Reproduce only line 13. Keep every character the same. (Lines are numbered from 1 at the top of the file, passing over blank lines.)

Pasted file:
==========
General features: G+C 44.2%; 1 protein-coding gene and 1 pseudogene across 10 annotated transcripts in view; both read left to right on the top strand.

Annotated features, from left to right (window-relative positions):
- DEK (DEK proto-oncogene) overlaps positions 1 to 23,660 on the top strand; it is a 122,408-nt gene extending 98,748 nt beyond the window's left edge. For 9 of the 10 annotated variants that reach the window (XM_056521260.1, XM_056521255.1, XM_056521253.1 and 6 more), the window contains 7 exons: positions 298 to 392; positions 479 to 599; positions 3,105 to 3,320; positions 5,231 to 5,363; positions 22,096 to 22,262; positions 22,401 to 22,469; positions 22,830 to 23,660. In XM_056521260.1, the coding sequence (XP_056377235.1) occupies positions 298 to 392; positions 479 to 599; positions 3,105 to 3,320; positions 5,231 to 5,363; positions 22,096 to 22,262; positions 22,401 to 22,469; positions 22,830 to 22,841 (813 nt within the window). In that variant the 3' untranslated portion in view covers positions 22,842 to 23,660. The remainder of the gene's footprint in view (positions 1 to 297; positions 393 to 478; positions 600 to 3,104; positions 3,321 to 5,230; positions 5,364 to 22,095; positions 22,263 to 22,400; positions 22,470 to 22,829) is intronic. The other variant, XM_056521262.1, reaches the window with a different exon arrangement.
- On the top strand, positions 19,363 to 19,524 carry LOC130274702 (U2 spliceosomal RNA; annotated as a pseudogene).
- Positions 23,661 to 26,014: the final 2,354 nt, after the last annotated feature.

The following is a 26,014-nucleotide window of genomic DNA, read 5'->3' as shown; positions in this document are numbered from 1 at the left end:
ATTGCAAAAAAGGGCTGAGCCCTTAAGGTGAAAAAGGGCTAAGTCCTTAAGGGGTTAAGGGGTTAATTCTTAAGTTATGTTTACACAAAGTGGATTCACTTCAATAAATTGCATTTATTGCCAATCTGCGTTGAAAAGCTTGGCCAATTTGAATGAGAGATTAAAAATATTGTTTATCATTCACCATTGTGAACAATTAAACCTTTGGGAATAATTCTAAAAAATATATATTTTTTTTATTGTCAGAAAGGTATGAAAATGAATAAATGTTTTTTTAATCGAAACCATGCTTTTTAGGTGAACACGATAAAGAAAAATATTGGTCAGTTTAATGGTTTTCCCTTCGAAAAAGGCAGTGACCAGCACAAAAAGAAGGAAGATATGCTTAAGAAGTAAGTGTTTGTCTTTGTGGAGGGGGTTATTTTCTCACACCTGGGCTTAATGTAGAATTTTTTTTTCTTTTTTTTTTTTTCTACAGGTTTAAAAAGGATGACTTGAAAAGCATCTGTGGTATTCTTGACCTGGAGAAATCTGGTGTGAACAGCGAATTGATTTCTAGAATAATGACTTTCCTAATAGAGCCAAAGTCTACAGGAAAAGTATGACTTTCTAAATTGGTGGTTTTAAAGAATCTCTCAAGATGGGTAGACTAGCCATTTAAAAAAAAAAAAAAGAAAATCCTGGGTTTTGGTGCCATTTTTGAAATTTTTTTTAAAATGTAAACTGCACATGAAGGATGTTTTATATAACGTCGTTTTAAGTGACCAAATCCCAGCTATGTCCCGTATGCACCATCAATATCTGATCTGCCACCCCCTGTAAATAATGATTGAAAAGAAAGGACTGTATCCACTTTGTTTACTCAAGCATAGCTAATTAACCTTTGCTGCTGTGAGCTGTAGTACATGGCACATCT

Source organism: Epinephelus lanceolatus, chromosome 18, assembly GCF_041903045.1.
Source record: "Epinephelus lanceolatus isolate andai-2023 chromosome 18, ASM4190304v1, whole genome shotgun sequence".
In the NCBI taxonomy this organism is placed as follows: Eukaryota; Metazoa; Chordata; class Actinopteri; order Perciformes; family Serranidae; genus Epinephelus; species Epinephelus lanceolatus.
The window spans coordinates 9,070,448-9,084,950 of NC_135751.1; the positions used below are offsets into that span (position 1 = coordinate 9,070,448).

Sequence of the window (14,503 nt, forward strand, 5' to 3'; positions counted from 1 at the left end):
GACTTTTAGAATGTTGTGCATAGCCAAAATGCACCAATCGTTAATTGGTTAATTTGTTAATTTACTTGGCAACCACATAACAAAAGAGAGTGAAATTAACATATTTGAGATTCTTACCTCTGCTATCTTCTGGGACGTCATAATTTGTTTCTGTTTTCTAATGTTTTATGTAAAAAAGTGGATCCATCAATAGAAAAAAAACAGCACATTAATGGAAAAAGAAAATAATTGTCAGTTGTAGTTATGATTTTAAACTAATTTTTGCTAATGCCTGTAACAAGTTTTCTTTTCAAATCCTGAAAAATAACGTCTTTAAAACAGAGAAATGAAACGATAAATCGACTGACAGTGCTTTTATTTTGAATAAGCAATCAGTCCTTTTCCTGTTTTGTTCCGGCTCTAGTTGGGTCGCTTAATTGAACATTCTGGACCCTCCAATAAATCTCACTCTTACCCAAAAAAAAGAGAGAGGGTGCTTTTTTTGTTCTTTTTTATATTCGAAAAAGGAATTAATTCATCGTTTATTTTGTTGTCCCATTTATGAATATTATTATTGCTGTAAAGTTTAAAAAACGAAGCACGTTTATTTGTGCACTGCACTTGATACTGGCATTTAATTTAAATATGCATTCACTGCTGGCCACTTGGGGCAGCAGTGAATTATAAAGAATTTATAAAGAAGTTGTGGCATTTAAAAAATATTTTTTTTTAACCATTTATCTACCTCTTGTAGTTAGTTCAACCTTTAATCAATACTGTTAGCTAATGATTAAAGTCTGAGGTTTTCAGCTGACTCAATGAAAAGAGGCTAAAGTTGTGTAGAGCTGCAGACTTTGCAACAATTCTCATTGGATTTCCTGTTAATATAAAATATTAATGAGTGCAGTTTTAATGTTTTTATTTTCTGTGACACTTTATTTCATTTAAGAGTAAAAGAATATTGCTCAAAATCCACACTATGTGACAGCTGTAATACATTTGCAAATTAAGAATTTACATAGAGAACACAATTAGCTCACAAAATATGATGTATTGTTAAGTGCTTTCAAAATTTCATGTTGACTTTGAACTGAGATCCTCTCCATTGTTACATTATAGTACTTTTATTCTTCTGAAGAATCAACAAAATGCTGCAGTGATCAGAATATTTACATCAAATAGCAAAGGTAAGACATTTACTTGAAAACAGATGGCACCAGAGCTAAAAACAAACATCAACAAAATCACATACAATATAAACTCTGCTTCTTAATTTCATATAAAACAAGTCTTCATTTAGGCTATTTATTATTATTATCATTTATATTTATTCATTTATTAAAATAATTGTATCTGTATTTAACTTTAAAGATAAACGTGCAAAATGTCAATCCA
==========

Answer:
GACTTTTAGAATGTTGTGCATAGCCAAAATGCACCAATCGTTAATTGGTTAATTTGTTAATTTACTTGGCAACCACATAACAAAAGAGAGTGAAATTAACATATTTGAGATTCTTACCTCTGCTATCTTCTGGGACGTCATAATTTGTTTCTGTTTTCTAATGTTTTATGTAAAAAAGTGGATCCATCAATAGAAAAAAAACAGCACATTAATGGAAAAAGAAAATAATTGTCAGTTGTAGTTATGATTTTAAACTAATTTTTGCTAATGCCTGTAACAAGTTTTCTTTTCAAATCCTGAAAAATAACGTCTTTAAAACAGAGAAATGAAACGATAAATCGACTGACAGTGCTTTTATTTTGAATAAGCAATCAGTCCTTTTCCTGTTTTGTTCCGGCTCTAGTTGGGTCGCTTAATTGAACATTCTGGACCCTCCAATAAATCTCACTCTTACCCAAAAAAAAGAGAGAGGGTGCTTTTTTTGTTCTTTTTTATATTCGAAAAAGGAATTAATTCATCGTTTATTTTGTTGTCCCATTTATGAATATTATTATTGCTGTAAAGTTTAAAAAACGAAGCACGTTTATTTGTGCACTGCACTTGATACTGGCATTTAATTTAAATATGCATTCACTGCTGGCCACTTGGGGCAGCAGTGAATTATAAAGAATTTATAAAGAAGTTGTGGCATTTAAAAAATATTTTTTTTTAACCATTTATCTACCTCTTGTAGTTAGTTCAACCTTTAATCAATACTGTTAGCTAATGATTAAAGTCTGAGGTTTTCAGCTGACTCAATGAAAAGAGGCTAAAGTTGTGTAGAGCTGCAGACTTTGCAACAATTCTCATTGGATTTCCTGTTAATATAAAATATTAATGAGTGCAGTTTTAATGTTTTTATTTTCTGTGACACTTTATTTCATTTAAGAGTAAAAGAATATTGCTCAAAATCCACACTATGTGACAGCTGTAATACATTTGCAAATTAAGAATTTACATAGAGAACACAATTAGCTCACAAAATATGATGTATTGTTAAGTGCTTTCAAAATTTCATGTTGACTTTGAACTGAGATCCTCTCCATTGTTACATTATAGTACTTTTATTCTTCTGAAGAATCAACAAAATGCTGCAGTGATCAGAATATTTACATCAAATAGCAAAGGTAAGACATTTACTTGAAAACAGATGGCACCAGAGCTAAAAACAAACATCAACAAAATCACATACAATATAAACTCTGCTTCTTAATTTCATATAAAACAAGTCTTCATTTAGGCTATTTATTATTATTATCATTTATATTTATTCATTTATTAAAATAATTGTATCTGTATTTAACTTTAAAGATAAACGTGCAAAATGTCAATCCA